When it comes to handling the coronavirus crisis, California Gov. Gavin Newsom anticipates his state will need to "rely disproportionately" on themselves instead of the federal government.
California, which is the most populous state in the U.S., was one of the first to declare a state of emergency amid the coronavirus pandemic. As of April, there are at least 9,191 diagnosed COVID-19 cases and 203 related deaths in California.
When "The View" co-hosts questioned Newsom on Friday about whether he thinks governors will eventually have to bypass the administration and work together to exchange supplies to fight the coronavirus outbreak as needed, he said, "governors are already doing that and in a very collaborative way."
"We are working collaboratively with procurement agents in different states to see if we can go together to avoid not just the inability or ability to get more protective gear, but deal with price gouging and leverage our resources in a resourceful mindset," Newsom said.
"Here's the stubborn fact," Newsom continued. "I have handed out ... specifically 35.9 million N-95 masks. We've received from the national stockpile so far 1,089,000."
"So when you ask, 'are we going to rely on the federal government or are gonna rely on ourselves,' we're going to rely disproportionately on ourselves," he said.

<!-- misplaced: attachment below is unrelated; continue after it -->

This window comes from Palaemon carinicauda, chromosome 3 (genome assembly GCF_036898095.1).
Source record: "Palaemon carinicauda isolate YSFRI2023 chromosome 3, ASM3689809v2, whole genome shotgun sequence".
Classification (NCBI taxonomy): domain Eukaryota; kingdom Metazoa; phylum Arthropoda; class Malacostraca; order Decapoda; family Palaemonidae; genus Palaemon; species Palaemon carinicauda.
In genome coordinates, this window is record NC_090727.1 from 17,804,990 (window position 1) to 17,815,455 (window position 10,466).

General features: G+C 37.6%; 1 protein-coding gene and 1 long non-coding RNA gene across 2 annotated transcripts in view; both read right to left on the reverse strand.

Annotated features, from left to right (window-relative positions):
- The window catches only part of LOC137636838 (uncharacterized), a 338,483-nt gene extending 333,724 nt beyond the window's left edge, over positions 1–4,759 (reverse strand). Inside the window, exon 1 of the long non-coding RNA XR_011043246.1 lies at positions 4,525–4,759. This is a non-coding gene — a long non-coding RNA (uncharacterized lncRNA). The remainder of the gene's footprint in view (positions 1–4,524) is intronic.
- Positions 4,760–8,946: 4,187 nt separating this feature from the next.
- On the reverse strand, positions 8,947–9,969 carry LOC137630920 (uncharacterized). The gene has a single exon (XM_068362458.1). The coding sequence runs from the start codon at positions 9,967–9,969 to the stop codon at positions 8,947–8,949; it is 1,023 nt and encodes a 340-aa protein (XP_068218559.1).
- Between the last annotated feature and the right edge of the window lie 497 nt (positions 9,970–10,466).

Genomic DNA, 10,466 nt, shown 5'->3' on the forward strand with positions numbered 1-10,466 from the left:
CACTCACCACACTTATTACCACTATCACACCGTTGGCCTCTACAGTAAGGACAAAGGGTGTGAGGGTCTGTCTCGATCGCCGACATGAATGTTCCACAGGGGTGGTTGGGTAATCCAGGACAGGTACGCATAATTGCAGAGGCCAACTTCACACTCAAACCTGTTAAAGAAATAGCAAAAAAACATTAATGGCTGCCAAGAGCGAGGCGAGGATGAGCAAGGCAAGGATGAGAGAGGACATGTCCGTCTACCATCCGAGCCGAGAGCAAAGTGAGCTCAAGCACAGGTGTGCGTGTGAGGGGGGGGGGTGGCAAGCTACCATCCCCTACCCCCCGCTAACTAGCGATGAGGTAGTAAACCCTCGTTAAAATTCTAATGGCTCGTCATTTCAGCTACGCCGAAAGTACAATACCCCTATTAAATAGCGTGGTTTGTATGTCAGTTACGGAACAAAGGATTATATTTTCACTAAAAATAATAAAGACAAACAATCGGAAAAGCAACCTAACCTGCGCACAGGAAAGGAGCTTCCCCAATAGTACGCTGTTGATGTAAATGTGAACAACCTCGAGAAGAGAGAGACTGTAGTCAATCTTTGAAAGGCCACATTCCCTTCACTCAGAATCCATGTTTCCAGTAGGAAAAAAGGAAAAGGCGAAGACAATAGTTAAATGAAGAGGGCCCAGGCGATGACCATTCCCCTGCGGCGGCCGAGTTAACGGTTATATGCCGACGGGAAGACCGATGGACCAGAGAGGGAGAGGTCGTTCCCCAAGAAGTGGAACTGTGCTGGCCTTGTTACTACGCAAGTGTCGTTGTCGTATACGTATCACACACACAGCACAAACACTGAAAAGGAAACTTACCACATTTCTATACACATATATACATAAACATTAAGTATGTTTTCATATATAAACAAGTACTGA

Despite being involved in more than 68 lawsuits with the Trump administration, Newsom says the relationship between California and the administration "has been strong" because they were able to build a relationship early on in the fight against the novel virus.
A U.S. Navy hospital ship Mercy, a 1,000-bed hospital ship, was originally expected to go to the Seattle region, but California Gov. Gavin Newsom sent a letter to President Donald Trump requesting that the Mercy be docked in Los Angeles instead.
At a White House press conference last week, the president confirmed the Mercy would be located off the coast of Los Angeles. In a Pentagon briefing on Monday, Defense Secretary Mark Esper said it was the Federal Emergency Management Agency that determined the Mercy's destination, despite his initial "hunch" that the ship would go to Seattle.
"From my perspective, the relationship has been strong and I'm not doing it to kiss the ring," Newsom said on "The View" Friday. "I'm just being forthright with the president.
"[Trump] returns calls, he reaches out, he's been proactive. We got that Mercy ship down here in Los Angeles, that was directly because he sent it down here," he continued. "I'll let you know in a few weeks if that relationship continues."
Illinois Gov. J.B Pritzker told CNN in March that states were "competing" against each other" for dwindling medical supplies, comparing it to the "wild west." Newsom, who said he's worked with Pritzker and other governors, agreed with his comparison.
"At the end of the day, we're all trying to source from similar places from all around the globe to get more ventilators," Newsom said. "We can finger point, we can lament, or we can start to address this moment head on and take some account.
Newsom went on to say that he's "trying to work with other governors in a more collaborative spirit" so they're "not competing against each other" for medical supplies in the fight against COVID-19.
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